Hello, friends! This is Olivia, project coordinator for Body Shift, VSA Texas’ acclaimed mixed-ability dance project. I can't believe it was 12 years ago that Silva, who is originally from Finland, and I first met in the DanceAbility course in Trier, Germany. By good fortune we are now here in Austin teaching together. The DanceAbility method has been devised and reined by Alito Alessi over the past 30 years. Along with Celia Hughes, VSA Texas' executive director, I recently organized the DanceAbility Teacher Certification Training in Austin. Many locals as well as people from across the country and Mexico came together to take part. The course was successfully completed in December and Austin now has 17 people of all abilities certified to teach DanceAbility!
Check out highlights from the “informance” directed by Alito Alessi and featuring the participants of the teacher certification course:
So what is DanceAbility? DanceAbility is a form of movement training that uses the fundamentals of dance improvisation and choreography to make movement accessible to people of all ages and abilities. Founder of DanceAbility, Alito Alessi, explains, “DanceAbility is a dance method. It is not a form of therapy. In therapies, which happen for all people but particularly for people with disabilities, there’s always an idea about ‘How can we help you? How can we change you? How can we teach you to conform to what is the norm?’ And that process of moving in that direction is usually about teaching someone how to function better. We [DanceAbility International] value expression over function. We have been taught how to see and it’s not really seeing. It’s assumptions that organize the way that people see something. So one of the interests in our work is to show them things they’ve never seen before.”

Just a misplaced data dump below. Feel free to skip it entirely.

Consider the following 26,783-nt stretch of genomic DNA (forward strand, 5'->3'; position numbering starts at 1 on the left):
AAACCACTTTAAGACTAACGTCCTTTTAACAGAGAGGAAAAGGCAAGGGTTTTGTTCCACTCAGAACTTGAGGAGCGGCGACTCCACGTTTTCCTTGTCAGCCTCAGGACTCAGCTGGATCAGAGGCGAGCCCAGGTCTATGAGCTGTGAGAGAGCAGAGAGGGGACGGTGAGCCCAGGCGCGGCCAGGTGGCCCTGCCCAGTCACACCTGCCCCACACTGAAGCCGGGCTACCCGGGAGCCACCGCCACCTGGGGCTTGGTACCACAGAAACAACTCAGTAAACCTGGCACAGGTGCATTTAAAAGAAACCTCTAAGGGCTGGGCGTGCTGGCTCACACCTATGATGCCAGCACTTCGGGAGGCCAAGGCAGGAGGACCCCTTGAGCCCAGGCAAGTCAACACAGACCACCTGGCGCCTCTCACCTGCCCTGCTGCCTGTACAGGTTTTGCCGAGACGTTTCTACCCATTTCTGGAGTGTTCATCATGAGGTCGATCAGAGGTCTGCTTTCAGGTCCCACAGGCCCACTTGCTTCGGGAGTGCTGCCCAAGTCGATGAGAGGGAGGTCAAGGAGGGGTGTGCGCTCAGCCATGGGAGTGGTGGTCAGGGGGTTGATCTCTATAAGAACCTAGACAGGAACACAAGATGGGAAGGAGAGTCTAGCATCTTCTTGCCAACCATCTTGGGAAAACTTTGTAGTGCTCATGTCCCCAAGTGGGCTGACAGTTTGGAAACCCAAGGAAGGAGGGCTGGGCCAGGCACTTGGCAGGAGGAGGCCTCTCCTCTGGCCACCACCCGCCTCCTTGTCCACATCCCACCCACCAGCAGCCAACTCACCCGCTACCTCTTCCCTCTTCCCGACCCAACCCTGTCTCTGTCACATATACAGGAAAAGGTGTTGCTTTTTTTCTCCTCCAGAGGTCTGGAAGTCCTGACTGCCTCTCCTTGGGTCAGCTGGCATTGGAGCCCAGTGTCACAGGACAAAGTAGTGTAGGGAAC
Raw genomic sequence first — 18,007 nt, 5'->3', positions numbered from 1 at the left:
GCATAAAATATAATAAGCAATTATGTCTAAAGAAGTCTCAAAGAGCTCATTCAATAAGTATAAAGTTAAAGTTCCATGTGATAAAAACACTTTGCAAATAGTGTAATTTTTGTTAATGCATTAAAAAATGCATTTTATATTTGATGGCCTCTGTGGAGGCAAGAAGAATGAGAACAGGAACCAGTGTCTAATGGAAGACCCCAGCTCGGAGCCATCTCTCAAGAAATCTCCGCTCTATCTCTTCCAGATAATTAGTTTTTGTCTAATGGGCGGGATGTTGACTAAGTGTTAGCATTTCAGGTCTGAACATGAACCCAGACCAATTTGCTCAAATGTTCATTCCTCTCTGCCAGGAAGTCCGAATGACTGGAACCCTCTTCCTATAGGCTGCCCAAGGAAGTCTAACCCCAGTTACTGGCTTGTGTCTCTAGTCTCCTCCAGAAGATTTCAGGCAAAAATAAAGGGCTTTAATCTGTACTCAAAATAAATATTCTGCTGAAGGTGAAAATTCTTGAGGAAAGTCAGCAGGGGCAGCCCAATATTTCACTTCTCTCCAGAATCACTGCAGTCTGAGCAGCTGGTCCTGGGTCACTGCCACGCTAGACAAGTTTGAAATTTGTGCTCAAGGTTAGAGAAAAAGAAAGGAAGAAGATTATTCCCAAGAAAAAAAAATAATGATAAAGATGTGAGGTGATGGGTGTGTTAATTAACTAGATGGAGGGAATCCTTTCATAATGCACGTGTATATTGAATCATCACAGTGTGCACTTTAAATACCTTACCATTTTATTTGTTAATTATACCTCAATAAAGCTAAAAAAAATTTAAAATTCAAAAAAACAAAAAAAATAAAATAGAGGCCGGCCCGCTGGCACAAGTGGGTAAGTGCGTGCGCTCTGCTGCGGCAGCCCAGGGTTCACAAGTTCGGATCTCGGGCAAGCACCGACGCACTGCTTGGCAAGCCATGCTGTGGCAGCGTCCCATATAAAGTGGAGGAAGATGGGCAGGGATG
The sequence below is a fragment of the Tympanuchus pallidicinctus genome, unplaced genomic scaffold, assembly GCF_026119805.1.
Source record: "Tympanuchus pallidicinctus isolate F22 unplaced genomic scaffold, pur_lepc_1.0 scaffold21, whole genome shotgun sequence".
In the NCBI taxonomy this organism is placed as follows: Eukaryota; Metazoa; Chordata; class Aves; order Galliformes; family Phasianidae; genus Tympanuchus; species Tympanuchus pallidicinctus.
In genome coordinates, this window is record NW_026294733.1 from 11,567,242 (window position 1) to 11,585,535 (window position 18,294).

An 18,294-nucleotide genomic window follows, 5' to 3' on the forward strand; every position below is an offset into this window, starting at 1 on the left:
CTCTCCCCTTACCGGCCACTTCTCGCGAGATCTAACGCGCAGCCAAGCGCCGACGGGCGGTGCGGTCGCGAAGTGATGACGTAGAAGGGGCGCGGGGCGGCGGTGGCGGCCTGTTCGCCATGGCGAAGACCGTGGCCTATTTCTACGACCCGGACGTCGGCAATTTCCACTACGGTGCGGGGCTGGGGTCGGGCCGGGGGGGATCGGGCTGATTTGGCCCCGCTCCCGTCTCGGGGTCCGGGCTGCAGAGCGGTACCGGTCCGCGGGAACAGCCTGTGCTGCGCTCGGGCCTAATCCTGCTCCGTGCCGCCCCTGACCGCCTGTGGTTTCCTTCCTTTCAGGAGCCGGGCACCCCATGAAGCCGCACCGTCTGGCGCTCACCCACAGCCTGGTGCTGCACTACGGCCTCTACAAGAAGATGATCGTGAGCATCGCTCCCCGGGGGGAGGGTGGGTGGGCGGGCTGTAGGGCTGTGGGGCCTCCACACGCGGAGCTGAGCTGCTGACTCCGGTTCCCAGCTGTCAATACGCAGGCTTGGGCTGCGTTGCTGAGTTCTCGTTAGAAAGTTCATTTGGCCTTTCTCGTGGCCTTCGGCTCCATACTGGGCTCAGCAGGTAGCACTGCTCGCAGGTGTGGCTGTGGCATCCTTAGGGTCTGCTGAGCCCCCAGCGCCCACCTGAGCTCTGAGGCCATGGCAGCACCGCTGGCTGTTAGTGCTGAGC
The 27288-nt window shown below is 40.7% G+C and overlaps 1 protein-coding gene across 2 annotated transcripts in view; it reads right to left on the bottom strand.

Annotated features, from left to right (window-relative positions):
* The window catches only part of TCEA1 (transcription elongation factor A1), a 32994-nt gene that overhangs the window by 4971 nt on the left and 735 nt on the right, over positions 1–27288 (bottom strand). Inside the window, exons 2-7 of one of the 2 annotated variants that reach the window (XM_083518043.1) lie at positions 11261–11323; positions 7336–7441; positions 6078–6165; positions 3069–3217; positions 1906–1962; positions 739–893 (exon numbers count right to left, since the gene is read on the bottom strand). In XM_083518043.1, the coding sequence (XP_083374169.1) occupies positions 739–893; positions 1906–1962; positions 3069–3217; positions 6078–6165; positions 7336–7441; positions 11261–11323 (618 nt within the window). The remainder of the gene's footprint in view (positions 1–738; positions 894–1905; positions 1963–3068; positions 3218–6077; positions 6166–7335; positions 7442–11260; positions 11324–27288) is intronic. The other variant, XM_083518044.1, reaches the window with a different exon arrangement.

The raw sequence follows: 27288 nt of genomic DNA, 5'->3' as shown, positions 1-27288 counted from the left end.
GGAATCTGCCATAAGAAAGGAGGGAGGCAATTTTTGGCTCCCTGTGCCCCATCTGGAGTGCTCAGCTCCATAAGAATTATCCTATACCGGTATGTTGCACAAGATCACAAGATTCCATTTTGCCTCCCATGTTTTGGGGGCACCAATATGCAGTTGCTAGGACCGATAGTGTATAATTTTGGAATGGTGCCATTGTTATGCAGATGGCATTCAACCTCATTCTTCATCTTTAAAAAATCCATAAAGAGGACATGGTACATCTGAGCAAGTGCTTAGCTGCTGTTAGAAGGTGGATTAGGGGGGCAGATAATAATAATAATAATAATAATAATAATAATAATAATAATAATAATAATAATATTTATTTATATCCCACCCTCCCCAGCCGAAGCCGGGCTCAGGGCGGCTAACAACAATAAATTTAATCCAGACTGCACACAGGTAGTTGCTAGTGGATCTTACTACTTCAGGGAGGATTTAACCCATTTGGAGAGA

Watch this video of Alito and his long time dance partner Emery Blackwell explaining the philosophy of DanceAbility: http://www.opb.org/television/programs/artbeat/segment/danceability-international/
In DanceAbility we work with four principles – sensation, relationship, time, and design – to develop increased body awareness, understanding of non-verbal communication, strategies for moving in new ways beyond habitual movement patterns, and awareness of how to present work to an audience.
|Alito working with participants of 2013 DanceAbility|
teacher orientation in Austin
Besides having fun dancing together, one of the main benefits I have noticed for myself as well as our regular participants is that improvising using the DanceAbility method encourages mindfulness. Mindfulness is paying attention or noting whatever is happening in the moment with a gentle and open mind. It involves being present in the moment, the one you’re in right now. Mindfulness can help lower stress and builds resilience so you can meet the demands of your day with more ease. It allows you to have more clarity to solve problems. Mindfulness can help you be patient with yourself and others. And it can make you more effective and feel happier. I also find that people discover new and unique ways of moving their body they would not otherwise experience. Jana Meszaros, a participant in the Austin DanceAbility certification course and teaching artist for DanceAbility International, said, "When you grow up training vigorously to be a professional dancer you gain a lot of closed minded ideas about what it is to dance and this sort of work and this sort of teaching completely shatters all of those ideas."
You can experience the DanceAbility method when you join us for our semi-monthly Elements of Dance class at the Townlake YMCA every 2nd and 4th Saturday of the month! Check our website for more details: www.bodyshift.org